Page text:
*In a hospital, the probability that a patient has Disease M is $0.003$. A test is carried out for Disease M. This test has a probability p of giving a positive result if patient has Disease M and the same probability p of giving a negative result if patient does not have Disease M. A patient is given the test. Taking p to be $0.897$, find the probability that the result of the test is positive.
This problem can be very easily solved with the aid of a tree diagram. What I have a problem with is this:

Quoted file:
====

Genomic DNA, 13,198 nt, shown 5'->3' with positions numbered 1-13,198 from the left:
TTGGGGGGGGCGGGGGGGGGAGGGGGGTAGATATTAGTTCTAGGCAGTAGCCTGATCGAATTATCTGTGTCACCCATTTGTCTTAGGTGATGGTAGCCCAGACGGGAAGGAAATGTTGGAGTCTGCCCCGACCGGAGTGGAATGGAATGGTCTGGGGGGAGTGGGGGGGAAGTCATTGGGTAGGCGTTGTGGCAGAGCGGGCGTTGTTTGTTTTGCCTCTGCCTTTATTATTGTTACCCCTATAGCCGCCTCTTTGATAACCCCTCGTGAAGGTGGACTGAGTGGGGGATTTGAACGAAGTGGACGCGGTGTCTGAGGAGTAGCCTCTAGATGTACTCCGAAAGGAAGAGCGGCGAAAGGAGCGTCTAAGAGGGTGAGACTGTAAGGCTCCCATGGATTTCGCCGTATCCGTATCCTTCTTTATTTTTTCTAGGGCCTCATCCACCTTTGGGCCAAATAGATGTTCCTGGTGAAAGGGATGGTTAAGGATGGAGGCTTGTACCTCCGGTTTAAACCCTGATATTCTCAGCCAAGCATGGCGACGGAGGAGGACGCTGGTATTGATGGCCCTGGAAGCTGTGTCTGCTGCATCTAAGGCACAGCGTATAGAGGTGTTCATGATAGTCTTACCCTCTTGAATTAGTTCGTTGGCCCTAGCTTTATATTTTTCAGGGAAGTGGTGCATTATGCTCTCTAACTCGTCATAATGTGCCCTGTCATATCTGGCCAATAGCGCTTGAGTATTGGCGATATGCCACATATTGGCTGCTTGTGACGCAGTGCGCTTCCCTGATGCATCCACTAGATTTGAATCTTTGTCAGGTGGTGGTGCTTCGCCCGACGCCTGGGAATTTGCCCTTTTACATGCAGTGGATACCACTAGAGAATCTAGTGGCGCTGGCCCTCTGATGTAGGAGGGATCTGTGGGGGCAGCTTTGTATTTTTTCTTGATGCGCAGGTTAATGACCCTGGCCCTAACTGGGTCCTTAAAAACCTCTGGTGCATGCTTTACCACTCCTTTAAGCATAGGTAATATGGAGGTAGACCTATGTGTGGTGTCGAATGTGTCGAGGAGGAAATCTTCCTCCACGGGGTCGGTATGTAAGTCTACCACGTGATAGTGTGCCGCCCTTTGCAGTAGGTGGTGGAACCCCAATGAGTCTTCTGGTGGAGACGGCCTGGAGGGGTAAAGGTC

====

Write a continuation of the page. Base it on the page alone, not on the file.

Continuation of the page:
To find the p(test positive), I simply take $0.003p + 0.997(1-p)$, and of course I'll then use $p = 0.897$. I know this in an extremely mechanistic manner and I feel like I don't truly understand it intuitively. What I'm finding now is p(patient has disease and test positive) + p(patient does not have disease and test positive). Why does this automatically give me p(test positive)? Why are they equivalent? Can somebody explain in a way which would allow me to understand this intuitively? Ridiculous as it may sound, why can't I just say, the probability of the test being positive is simply p + (1-p), i.e. disregarding whether the patient actually has the disease or not? I mean, the question asks for the probability of the test being positive - it didn't ask about the status of the patient!